Fundraising efforts to benefit the Notre Dame Cathedral in Paris after its roof caught on fire Monday has already exceeded $1 billion dollars in just about 24 hours. That quick, generous response from around France and the rest of the world paled in comparison to relief efforts set up for the three Black churches in Louisiana burned down by a suspected white supremacist nearly two weeks ago.
The discrepancy in responses was not lost on social media users, who both downplayed and hyped up the clear differences in situations.
Meanwhile, the wealthiest French families and businesses have already come together to pledge about $1.2 billion to help rebuild the historic Notre Dame, which caught on fire Monday evening. The major blaze caused the structure’s spire to collapse and part of its roof to cave in. The cause of the fire was not immediately determined as investigators were continuing to work the scene.
President Emmanuel Macron said Tuesday that he planned to have the cathedral totally rebuilt in five years. With the generous donations pouring in, that timetable could prove realistic.
Even American entities were reaching deep in their pockets to help France rebuild, as the University of Notre Dame on Tuesday pledged $100,000.
But elsewhere in the United States, where three historically Black churches were burned to the ground in 10 days, fundraising efforts to repair and restore the damage to the historic structures there was proving elusive, at best. As of Tuesday afternoon, the official GoFundMe page created nearly a week ago to benefit all three churches hadn’t even broken the $250,000 point of a $1.8 million goal.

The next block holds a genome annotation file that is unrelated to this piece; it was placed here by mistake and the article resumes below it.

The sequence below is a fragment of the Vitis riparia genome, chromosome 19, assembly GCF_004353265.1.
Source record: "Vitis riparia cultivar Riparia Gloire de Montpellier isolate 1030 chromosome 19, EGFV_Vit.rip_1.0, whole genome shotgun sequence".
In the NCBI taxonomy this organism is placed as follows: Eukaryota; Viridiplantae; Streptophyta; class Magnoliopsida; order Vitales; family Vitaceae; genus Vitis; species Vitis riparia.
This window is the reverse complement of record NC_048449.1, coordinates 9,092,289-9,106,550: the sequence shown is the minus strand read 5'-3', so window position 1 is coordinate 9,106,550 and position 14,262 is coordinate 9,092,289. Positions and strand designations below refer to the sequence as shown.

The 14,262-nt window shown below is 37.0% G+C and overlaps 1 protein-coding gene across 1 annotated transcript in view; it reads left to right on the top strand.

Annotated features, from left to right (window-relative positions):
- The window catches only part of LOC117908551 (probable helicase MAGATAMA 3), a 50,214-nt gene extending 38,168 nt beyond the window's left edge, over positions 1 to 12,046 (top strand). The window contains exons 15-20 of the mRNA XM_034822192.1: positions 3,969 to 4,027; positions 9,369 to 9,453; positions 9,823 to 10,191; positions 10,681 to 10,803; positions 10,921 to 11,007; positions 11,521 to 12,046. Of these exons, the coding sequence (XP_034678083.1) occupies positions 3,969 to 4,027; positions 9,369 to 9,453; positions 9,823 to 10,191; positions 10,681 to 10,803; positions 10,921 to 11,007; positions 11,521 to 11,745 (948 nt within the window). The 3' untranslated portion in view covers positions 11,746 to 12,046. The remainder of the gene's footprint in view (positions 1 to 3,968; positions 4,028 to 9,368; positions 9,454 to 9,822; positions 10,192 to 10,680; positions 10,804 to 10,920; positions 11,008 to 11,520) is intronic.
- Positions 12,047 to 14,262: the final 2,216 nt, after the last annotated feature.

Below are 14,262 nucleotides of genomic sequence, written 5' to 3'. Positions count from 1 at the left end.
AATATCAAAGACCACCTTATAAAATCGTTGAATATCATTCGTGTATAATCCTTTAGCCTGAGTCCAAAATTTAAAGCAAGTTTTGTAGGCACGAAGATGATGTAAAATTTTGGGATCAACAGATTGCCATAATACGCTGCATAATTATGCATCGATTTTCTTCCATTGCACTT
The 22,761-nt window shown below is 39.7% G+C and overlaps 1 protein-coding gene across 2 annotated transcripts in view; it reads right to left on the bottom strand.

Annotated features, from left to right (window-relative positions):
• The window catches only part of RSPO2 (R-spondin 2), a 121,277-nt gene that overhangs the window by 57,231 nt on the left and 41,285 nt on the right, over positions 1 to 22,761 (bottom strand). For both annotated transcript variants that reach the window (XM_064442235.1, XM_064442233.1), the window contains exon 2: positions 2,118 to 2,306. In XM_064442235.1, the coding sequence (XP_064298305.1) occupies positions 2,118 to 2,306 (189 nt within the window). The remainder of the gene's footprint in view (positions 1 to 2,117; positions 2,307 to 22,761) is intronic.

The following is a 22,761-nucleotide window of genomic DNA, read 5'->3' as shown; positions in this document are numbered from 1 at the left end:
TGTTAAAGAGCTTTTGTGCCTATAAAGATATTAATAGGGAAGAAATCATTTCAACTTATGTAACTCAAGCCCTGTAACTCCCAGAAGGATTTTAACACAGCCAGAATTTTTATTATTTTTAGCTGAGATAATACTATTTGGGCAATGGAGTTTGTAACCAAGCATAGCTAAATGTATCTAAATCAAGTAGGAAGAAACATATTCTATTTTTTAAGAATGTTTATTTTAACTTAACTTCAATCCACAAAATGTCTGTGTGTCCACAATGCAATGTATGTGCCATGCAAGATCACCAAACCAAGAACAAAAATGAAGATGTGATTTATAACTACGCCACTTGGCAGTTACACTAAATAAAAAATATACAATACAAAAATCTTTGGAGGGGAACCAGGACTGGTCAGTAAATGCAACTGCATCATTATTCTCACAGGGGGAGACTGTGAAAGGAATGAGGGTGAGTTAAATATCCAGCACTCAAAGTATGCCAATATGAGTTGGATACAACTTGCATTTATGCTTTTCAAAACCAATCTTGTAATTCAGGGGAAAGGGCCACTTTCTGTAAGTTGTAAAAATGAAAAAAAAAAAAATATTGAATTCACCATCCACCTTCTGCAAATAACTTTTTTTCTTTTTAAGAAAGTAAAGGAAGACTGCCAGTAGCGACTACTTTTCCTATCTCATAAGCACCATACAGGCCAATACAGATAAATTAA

The three fires occurred in St. Laundry, a Louisiana parish north of Lafayette, between March 26 and April 4. The fires destroyed St. Mary Baptist Church in the community of Port Barre, Greater Union Baptist Church and Mount Pleasant Baptist Church in Opelousas. Each of the three churches is more than 100 years old and one of them had been remodeled just two years ago.
Like with Notre Dame, there were no reported injuries. But that and the fire were apparently where the similarities between the two situations ended.
A robust debate on social media about the difference in responses ensued, with Twitter users seemingly split down the middle. Some insisted the comparison was a case of apples to oranges while others hinted at racial reasons for the varying responses.
Not unexpectedly, President Donald Trump‘s Twitter fingers had plenty to type about with the Notre Dame inferno while they remained silent about Louisiana three weeks after the first fire struck there.
Mainstream media could be partially to blame for the relatively muted response to the Louisiana churches burning down. Many top news outlets painted a sympathetic picture of Holden Matthews, the suspected white supremacist facing some damning evidence that all but confirms he set the fires in Louis